How One Court Double-Dips On Costs And Who Pays The Price
by Mary Catherine Roper and Andrew Christy
It’s no secret that, in far too many ways, the criminal justice system criminalizes being poor. From the widespread use of cash bail, to incarceration as a punishment for a failure to pay parking or traffic tickets or fees associated with probation or parole, the system is tilted against those who are living paycheck to paycheck or struggling to find work.
But even as we work to dismantle systemic injustices in the criminal justice system, some stakeholders are unwilling to go along.
That’s exactly what’s happening in Montgomery County.
In May of 2018, the ACLU of Pennsylvania sent a letter to the 38th Judicial District, which operates the Court of Common Pleas in Montgomery County, warning that the court’s habit of assigning people duplicative costs when they are charged with more than one crime was illegal, and asking it to end the practice.
But instead of doing the right thing, the court doubled down, adopting an internal policy that explicitly allowed the practice to continue.
Nearly a year and a half later, the court continues to assign duplicative costs, overcharging defendants in more than 500 cases since the beginning of 2019.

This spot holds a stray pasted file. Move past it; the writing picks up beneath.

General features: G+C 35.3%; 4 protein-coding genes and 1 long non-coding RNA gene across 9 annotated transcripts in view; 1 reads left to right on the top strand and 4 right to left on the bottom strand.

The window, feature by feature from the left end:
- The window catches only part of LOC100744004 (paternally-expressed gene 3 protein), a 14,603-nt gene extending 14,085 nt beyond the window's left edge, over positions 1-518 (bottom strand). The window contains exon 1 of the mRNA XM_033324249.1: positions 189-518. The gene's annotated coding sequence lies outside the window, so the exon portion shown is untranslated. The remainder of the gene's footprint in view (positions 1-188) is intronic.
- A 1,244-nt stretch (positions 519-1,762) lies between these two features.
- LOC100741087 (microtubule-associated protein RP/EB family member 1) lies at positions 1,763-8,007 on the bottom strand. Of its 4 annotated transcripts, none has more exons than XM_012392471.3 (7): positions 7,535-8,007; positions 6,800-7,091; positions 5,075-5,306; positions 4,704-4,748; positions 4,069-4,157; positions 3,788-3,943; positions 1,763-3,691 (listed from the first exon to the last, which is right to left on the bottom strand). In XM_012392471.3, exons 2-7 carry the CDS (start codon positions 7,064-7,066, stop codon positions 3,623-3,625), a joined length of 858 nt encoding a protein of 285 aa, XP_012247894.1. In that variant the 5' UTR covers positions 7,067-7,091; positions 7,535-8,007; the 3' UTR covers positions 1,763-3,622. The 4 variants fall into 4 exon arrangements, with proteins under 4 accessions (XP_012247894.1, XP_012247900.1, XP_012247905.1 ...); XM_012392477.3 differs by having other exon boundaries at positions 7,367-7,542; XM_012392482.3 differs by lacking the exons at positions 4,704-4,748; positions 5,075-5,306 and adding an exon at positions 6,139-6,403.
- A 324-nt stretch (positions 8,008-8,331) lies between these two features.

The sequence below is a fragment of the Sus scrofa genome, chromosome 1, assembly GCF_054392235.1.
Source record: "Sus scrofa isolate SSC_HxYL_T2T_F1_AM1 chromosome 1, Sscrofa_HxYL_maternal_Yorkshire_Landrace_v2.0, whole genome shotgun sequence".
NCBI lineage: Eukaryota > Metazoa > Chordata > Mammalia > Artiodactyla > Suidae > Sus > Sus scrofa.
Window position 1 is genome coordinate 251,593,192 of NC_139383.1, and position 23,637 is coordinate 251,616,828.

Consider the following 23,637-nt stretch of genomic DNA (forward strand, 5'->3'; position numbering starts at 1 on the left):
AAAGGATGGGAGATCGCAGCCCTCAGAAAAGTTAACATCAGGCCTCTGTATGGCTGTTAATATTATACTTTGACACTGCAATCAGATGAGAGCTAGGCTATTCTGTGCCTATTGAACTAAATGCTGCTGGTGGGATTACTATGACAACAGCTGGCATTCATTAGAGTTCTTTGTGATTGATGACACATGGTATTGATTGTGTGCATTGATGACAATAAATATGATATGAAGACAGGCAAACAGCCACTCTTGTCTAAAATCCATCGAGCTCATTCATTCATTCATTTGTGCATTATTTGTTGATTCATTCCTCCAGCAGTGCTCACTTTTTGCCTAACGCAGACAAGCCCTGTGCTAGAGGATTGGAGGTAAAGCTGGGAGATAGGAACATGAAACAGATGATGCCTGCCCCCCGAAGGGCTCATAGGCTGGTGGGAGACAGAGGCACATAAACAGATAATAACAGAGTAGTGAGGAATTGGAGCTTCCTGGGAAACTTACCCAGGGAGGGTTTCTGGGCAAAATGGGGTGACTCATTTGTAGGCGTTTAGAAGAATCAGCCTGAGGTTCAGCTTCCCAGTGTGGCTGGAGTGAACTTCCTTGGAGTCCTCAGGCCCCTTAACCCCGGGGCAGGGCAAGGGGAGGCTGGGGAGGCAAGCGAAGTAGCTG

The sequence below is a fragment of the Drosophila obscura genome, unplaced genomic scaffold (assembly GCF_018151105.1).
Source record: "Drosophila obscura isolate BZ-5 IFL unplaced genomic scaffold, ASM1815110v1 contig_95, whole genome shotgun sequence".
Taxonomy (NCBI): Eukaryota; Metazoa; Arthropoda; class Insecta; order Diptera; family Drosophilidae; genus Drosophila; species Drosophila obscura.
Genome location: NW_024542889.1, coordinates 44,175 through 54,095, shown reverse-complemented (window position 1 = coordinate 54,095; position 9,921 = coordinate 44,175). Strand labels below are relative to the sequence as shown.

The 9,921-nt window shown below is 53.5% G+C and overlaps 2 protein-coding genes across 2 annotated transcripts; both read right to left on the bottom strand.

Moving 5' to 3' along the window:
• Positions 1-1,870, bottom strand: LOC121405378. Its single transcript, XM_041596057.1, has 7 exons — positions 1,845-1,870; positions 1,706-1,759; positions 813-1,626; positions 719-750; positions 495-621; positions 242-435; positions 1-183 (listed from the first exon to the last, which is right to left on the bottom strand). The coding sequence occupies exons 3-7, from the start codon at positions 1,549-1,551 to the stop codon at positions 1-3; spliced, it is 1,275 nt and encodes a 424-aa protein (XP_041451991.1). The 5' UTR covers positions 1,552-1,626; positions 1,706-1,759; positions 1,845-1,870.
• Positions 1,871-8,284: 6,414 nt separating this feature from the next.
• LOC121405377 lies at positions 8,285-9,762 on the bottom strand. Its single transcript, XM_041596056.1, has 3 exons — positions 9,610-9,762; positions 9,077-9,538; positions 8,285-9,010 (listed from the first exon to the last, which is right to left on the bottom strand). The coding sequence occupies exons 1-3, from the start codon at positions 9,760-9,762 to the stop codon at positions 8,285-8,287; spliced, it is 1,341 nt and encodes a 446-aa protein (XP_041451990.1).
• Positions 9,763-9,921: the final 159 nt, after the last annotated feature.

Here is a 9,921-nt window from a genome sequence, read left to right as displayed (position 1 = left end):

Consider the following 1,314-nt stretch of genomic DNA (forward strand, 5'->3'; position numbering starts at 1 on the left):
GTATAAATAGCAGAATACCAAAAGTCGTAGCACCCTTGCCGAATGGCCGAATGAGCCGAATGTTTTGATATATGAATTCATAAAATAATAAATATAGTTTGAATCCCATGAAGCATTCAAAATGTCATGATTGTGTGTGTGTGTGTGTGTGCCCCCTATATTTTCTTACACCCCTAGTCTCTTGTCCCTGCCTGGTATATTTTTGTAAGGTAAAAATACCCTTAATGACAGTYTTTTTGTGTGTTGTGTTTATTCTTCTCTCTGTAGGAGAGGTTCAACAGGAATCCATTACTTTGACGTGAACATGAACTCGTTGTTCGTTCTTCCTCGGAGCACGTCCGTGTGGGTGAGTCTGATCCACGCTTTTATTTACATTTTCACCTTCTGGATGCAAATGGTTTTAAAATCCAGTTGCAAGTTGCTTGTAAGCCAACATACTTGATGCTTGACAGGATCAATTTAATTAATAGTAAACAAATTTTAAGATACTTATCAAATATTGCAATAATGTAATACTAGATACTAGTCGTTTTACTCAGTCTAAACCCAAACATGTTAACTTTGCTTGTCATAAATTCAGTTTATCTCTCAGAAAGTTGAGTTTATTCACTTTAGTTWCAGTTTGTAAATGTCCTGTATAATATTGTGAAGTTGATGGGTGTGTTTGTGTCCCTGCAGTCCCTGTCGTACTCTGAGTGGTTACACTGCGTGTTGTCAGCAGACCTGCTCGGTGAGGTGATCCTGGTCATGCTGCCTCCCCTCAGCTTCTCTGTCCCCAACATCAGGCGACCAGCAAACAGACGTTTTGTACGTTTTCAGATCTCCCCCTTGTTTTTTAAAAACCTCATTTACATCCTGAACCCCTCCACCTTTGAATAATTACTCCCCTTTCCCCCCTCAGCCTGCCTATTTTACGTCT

The practice has had a disproportionate impact on low-income defendants for whom even an extra few hundred dollars of court costs can represent an insurmountable financial barrier that takes years or even decades to pay.
That’s why this week, we filed a class action lawsuit on behalf of five people who were assigned duplicative court costs by the 38th Judicial District. The lawsuit requests an end to the practice and a halt to the collection of any illegal costs that have already been assessed.
The suit could benefit thousands of people who have been overcharged by the 38th Judicial District over the years. If you believe you have been assigned duplicative court costs in Montgomery County, you can submit a complaint to our legal team here.
While Montgomery County is certainly an outlier when it comes to assigning duplicative court costs, it is by no means the only example of the disproportionate impact of costs and fees across the commonwealth.
Late last year, we released the first empirical study of the fines, costs, and restitution imposed and collected by Pennsylvania courts in criminal cases as a first step toward better understanding the disproportionate burden that current practices impose on low-income Pennsylvanians in the criminal legal system. We also continue to work on ending modern-day debtors’ prisons and the use of civil asset forfeiture in the commonwealth.
Pennsylvania has a bloated, redundant criminal legal system that compounds mass incarceration. In Montgomery County and elsewhere in the commonwealth, excessive costs and fees keep people living in poverty stuck in that system. That needs to change. Being poor is not a crime.
Mary Catherine Roper is the deputy legal director and Andrew Christy is the criminal justice and poverty attorney at ACLU of Pennsylvania.